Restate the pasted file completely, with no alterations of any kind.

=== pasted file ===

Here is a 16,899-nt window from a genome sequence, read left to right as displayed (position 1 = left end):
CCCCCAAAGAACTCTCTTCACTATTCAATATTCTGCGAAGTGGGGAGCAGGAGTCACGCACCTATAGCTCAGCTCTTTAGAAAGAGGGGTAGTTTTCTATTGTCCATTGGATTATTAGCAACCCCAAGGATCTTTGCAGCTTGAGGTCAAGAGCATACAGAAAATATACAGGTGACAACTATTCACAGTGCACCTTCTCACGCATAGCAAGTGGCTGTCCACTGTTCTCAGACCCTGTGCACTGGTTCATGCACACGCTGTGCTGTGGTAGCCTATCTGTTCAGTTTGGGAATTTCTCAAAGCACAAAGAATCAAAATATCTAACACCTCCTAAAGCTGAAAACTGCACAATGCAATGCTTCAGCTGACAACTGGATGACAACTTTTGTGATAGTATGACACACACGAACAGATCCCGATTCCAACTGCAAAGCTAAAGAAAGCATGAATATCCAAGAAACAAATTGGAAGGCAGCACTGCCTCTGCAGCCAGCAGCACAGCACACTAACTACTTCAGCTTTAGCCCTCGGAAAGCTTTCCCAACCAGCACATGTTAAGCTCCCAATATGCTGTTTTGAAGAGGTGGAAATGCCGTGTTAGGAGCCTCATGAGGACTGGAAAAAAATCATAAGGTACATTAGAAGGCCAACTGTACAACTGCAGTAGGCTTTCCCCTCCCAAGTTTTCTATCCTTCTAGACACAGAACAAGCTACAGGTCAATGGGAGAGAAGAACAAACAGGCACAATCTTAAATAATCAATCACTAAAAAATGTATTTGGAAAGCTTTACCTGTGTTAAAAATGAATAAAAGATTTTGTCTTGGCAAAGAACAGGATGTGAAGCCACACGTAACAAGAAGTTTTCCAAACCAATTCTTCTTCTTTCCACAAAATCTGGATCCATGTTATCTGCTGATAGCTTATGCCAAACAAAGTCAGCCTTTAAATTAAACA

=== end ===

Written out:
Here is a 16,899-nt window from a genome sequence, read left to right as displayed (position 1 = left end):
CCCCCAAAGAACTCTCTTCACTATTCAATATTCTGCGAAGTGGGGAGCAGGAGTCACGCACCTATAGCTCAGCTCTTTAGAAAGAGGGGTAGTTTTCTATTGTCCATTGGATTATTAGCAACCCCAAGGATCTTTGCAGCTTGAGGTCAAGAGCATACAGAAAATATACAGGTGACAACTATTCACAGTGCACCTTCTCACGCATAGCAAGTGGCTGTCCACTGTTCTCAGACCCTGTGCACTGGTTCATGCACACGCTGTGCTGTGGTAGCCTATCTGTTCAGTTTGGGAATTTCTCAAAGCACAAAGAATCAAAATATCTAACACCTCCTAAAGCTGAAAACTGCACAATGCAATGCTTCAGCTGACAACTGGATGACAACTTTTGTGATAGTATGACACACACGAACAGATCCCGATTCCAACTGCAAAGCTAAAGAAAGCATGAATATCCAAGAAACAAATTGGAAGGCAGCACTGCCTCTGCAGCCAGCAGCACAGCACACTAACTACTTCAGCTTTAGCCCTCGGAAAGCTTTCCCAACCAGCACATGTTAAGCTCCCAATATGCTGTTTTGAAGAGGTGGAAATGCCGTGTTAGGAGCCTCATGAGGACTGGAAAAAAATCATAAGGTACATTAGAAGGCCAACTGTACAACTGCAGTAGGCTTTCCCCTCCCAAGTTTTCTATCCTTCTAGACACAGAACAAGCTACAGGTCAATGGGAGAGAAGAACAAACAGGCACAATCTTAAATAATCAATCACTAAAAAATGTATTTGGAAAGCTTTACCTGTGTTAAAAATGAATAAAAGATTTTGTCTTGGCAAAGAACAGGATGTGAAGCCACACGTAACAAGAAGTTTTCCAAACCAATTCTTCTTCTTTCCACAAAATCTGGATCCATGTTATCTGCTGATAGCTTATGCCAAACAAAGTCAGCCTTTAAATTAAACA